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Coming in For Dinner

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For me, the late thirties are dinner time on a summer night when you’re a kid. Your mom calls you in to have the obligatory meal and clean-up with the family, but you’re not ready to go inside. You’re not ready to give up your wildness for table manners. I’m supposed to be hearing my biological clock go off, but like a kid who’s building a fort in the woods too far from the house to hear her mother, I can’t seem to hear my biological clock either.

A couple summers ago, I returned to the summer camp where I worked when I was in college. With a help of a couple little coyotes in the CIT program I ran, I pulled off the ultimate raid. I wasn’t sure if that was something a thirty-six-year-old woman should be proud of, but I was. And along with one of my CITs, I won the canoe leg of a relay race, with my dog, Big Cedar, perched on the front like a siren, and me in my plastic Viking helmet. I slept on the beach in a sleeping bag every night. I still feel like the kid who doesn’t want to come in for dinner.

This fall, I finally bought myself a long board skateboard. I’d wanted one for ten years, but never felt rich enough to splurge a hundred bucks on one until now. The night before Thanksgiving, I found myself at my parents’ house needing some eggs and other ingredients for sweet potato pie, so I skated to grocery store with my backpack on, about a half-mile each way. When I reached home, I wasn’t ready to go back in the house and bake, but I am thirty-eight, so I did. I went back in and I baked and when my sweet potato pie was done, I took my skateboard out again and skated through the streets of my hometown, faster than I’d ever gone before and down bigger hills than I’d ever dared to go scream down before. A tree root under a sidewalk taught me a valuable lesson about skateboarding at night that night, which is to stay on the streets. I skinned my knee and tore a hole in my new jeans. It hurt, but by the time I got back up to my parents’ street, like a kid, I was over it, and skated down the hill a couple more times. That night, I cleaned up my bloody knee in the bathroom sink where I cleaned up my bloody knees when I was six and learning to ride a bike. I smiled big as I gingerly wiped it with a wet washrag. I felt six again, fresh from another lesson in my relative invincibility.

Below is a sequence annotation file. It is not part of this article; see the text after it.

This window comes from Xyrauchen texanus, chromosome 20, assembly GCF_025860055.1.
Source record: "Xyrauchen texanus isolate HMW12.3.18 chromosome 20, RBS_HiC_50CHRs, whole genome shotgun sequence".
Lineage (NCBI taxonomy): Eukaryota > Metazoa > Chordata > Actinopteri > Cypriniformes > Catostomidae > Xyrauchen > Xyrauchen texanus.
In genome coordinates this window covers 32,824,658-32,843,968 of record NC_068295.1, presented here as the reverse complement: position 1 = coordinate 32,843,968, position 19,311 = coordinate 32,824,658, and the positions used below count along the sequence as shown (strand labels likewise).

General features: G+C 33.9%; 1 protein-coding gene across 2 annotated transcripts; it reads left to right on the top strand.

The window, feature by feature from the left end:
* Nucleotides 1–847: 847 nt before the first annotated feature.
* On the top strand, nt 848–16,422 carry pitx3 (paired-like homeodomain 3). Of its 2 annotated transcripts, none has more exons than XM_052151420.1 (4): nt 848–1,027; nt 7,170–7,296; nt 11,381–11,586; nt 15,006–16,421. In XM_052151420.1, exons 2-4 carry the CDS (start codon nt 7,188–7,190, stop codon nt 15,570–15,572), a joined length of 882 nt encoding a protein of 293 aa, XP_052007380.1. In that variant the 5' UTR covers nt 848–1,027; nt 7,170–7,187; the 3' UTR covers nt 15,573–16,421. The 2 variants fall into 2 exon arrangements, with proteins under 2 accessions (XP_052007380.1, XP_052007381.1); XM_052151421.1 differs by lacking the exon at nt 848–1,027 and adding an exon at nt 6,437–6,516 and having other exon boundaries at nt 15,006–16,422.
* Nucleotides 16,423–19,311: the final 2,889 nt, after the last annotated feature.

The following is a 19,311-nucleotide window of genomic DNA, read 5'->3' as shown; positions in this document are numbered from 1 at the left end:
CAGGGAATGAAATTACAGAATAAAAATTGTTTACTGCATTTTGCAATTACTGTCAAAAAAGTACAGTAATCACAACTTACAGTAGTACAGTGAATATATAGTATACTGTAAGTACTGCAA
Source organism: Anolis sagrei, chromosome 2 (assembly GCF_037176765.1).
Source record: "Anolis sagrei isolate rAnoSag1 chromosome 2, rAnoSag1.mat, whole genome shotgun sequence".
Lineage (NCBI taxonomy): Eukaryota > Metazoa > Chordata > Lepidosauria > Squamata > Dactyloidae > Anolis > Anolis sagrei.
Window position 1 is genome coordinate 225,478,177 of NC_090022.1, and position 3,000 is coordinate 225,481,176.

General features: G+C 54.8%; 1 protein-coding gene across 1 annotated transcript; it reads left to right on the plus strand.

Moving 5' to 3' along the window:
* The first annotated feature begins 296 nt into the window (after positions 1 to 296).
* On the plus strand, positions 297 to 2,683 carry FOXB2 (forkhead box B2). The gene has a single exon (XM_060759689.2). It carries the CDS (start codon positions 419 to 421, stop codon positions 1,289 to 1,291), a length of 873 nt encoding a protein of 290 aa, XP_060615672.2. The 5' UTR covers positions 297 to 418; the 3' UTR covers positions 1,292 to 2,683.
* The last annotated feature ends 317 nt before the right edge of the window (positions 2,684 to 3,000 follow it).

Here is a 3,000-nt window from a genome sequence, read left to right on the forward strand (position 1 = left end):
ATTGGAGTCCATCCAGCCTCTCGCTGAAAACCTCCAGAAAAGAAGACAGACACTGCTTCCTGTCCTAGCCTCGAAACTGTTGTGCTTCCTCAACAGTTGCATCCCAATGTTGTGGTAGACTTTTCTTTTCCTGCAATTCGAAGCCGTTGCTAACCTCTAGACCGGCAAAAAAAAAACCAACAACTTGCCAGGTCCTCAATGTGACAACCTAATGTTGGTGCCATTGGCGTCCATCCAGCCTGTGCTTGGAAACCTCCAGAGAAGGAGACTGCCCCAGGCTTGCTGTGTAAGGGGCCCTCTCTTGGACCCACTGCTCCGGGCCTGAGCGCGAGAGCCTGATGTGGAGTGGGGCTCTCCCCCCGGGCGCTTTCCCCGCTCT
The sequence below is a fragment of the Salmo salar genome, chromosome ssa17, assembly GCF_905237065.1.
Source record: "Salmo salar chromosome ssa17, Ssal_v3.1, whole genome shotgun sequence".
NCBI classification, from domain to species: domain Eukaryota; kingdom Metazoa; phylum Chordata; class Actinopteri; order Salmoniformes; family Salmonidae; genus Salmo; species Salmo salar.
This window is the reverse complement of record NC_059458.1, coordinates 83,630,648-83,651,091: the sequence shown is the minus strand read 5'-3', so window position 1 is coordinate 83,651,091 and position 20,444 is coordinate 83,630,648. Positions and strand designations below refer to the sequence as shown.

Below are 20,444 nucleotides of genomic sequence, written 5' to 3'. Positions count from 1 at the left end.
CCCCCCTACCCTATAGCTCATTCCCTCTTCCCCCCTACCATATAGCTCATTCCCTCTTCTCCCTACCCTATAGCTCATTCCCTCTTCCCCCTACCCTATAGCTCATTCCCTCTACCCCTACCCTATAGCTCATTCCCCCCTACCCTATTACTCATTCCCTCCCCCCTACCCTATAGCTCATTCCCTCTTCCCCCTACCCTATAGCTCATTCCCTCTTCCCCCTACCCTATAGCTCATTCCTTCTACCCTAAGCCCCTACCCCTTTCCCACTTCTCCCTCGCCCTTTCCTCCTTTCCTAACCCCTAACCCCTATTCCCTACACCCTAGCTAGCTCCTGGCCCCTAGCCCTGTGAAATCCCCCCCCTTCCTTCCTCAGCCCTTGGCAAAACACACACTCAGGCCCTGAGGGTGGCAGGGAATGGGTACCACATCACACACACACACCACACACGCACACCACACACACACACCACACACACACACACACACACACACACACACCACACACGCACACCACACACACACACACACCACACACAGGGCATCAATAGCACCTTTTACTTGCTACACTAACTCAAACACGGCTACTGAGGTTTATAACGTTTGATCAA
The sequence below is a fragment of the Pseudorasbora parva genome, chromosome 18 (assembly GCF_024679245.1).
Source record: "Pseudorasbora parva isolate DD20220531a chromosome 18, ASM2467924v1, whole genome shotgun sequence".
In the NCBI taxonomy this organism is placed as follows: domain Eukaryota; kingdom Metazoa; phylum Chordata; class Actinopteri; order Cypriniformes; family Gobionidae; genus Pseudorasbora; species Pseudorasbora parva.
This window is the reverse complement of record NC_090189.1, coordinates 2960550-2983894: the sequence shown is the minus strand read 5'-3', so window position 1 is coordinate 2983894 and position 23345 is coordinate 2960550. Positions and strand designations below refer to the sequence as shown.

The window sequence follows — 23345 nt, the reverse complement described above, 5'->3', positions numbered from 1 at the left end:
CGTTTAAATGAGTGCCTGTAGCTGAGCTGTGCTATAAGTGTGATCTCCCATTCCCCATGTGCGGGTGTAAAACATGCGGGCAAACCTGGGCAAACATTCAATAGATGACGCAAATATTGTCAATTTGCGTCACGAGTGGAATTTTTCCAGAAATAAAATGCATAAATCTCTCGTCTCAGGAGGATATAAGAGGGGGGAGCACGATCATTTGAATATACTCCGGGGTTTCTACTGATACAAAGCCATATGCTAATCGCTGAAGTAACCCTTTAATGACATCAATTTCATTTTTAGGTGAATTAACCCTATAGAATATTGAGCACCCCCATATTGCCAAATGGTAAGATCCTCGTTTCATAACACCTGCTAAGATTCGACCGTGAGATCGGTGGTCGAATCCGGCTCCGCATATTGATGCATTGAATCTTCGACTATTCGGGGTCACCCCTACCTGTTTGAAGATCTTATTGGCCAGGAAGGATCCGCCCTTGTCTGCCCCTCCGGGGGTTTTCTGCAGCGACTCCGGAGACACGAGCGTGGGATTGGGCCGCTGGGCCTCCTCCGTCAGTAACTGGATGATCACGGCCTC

I learned to surf last month. I hadn’t had so much fun falling into water since my brother and brother-like uncle used to chuck me off the dock at the lake where we spent our summer days. I never wanted to stop. I wasn’t ready for how the waning tide changed the waves and ending the good surf window. I wasn’t ready to put my clothes on and come home from my trip, stuffing my formerly free feet into shoes and my formerly free body into a bra. I wanted to run around in a swimsuit for the rest of my life.

Unlike me, many girls played with dolls and dreamt of being wives and mothers. My mother was one of those girls, and I feel so lucky that she was. I feel so lucky to have had a mom that dreamed of being a mother. And I feel so lucky to be a woman in this time and place where I can still run wild. I can still be the girl that didn’t play with dolls, but who built forts in the woods and had slime fights with her brother near the dock at the lake. I can still be the girl who doesn’t want to come in for dinner on a limitless summer night.

Instead of being a mom, I’m lucky enough to be an aunt, and the best aunts are a little wild.


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